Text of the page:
| 1:58 am on Dec 11, 2004 (gmt 0)|
haha. Went through this just the other day with a particularly difficult customer that insists on swimming against the stream, except my problem was remembering which layers were last visible.
| 3:09 am on Dec 11, 2004 (gmt 0)|
A backdoor approach that avoids cookies is to store a string as the window.name. Window.name is a read/write string that most pages never touch, except in the case of popups. To be compatible with NN4, avoid spaces or punctuation in the string.
| 4:58 am on Dec 11, 2004 (gmt 0)|
Wow I didn't think I would get useful help so quickly. I will try it out and let you know how it works. Thanks!
| 1:45 pm on Dec 11, 2004 (gmt 0)|
I've found that when a problem like this pops up it usually helps to look at the overall approach that's being taken. In other words, address the problem at the step BEFORE the step where the problem rears it's head.
Do you have to use the element's class to effect the change? Can't it be an inline style using the style object.
I realize rethinking this might take some time but it might be a lot less work in the long run.
Let us know how you resolved this.
| 6:16 pm on Dec 11, 2004 (gmt 0)|
I have a calendar of "events" that get read from the database. Each event is a <td> element. I would like the user to be able to "cancel" events by right-clicking the <td> element. The right-click is targeted at an <iframe> to do the database update, then it goes and changes the style of the <td> to give feedback that the cancel has taken place. I don't want to reload the entire page after each cancel because that would be too slow in case someone wanted to cancel a lot of things in succession.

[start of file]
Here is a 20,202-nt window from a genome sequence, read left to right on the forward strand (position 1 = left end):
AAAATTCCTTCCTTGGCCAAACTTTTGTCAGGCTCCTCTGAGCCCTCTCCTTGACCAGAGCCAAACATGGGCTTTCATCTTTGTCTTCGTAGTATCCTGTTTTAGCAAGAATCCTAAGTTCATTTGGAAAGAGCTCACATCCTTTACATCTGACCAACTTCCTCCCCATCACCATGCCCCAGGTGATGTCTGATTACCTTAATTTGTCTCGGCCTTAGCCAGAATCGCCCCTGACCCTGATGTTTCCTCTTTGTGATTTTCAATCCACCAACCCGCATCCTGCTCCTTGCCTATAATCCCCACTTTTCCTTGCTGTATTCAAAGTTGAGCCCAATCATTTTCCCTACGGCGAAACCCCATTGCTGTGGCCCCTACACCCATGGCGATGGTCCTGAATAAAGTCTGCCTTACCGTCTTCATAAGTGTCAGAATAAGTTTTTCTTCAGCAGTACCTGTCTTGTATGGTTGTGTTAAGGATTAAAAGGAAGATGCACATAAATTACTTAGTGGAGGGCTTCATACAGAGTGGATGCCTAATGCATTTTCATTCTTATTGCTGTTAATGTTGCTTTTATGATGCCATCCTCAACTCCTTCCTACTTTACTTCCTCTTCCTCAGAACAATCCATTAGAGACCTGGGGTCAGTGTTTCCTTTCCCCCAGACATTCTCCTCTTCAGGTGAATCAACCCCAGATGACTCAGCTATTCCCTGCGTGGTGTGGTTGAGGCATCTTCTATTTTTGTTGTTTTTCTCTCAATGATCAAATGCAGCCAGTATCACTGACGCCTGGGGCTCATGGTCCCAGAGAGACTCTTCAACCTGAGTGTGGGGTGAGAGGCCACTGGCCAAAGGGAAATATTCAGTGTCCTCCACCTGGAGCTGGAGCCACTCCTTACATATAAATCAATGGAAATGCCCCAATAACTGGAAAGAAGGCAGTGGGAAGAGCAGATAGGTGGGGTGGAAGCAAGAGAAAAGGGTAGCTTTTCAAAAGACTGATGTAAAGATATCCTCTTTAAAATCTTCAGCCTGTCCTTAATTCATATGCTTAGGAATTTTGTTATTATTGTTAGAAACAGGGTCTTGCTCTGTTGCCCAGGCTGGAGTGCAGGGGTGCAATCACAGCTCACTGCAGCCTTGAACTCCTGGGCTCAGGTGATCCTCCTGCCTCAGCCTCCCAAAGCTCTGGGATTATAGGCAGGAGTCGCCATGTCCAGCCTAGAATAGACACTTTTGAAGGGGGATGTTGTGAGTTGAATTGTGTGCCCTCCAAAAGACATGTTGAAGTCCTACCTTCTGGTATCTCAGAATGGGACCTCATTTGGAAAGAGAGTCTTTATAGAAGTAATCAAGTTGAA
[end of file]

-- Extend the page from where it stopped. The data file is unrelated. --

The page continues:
In response to your question about the inline style, I'm not sure I understand your point. I'm using <td class="someClass"> to set the initial style. Would using the style property somehow alleviate this problem?
| 4:21 am on Dec 12, 2004 (gmt 0)|
I'm trying to get the general idea of what you're doing.
Are you using a hidden iframe to act as an "agent" to reach out to the database?
(Also, I'm curious - why a right-click? And how does the user know to do that?)
And what visual styles are you changing? the color or what?
Anyway - CSS uses a certain internal logic to resolve conflicting styles. In short, some rules are more powerful than others.
For instance, setting an inline style like this:
<div class="redfont" style="color:blue;">TEXT</div>
will override setting it by class in the style sheet like this:
The color of the word TEXT will be blue.
parent.document.getElementById(tdId).style.color = "red";
Then it will definitely be red no matter how the className has changed.
Now, I don't know if it will prove to be any more "sticky" than changing the className but my instincts tell me there's gotta be an answer to this some way, somehow without resorting to too much hackery.
| 7:36 am on Dec 12, 2004 (gmt 0)|
Sorry, but I wasn't too clear in describing my scenario. Yes, I am changing the visual style of the <td> elements. How the user knows to right-click is orthogonal to this problem I believe, so I won't go into it.
I'm using the class to specify the background color of the <td> element. If the event is active, it has one class, otherwise it has the cancelled class. The hidden iframe does hit the database, and changes the class of the event accordingly. This part I think I have working fine.
The problem is that I will perform a series of these changes of classNames, visit another page, click the "Back" button, the classes will revert back to the classes they had when the page was first loaded.
If the page starts out:
[red class][red class][red class][red class]
and I dynamically change the first, second, and last (in that order):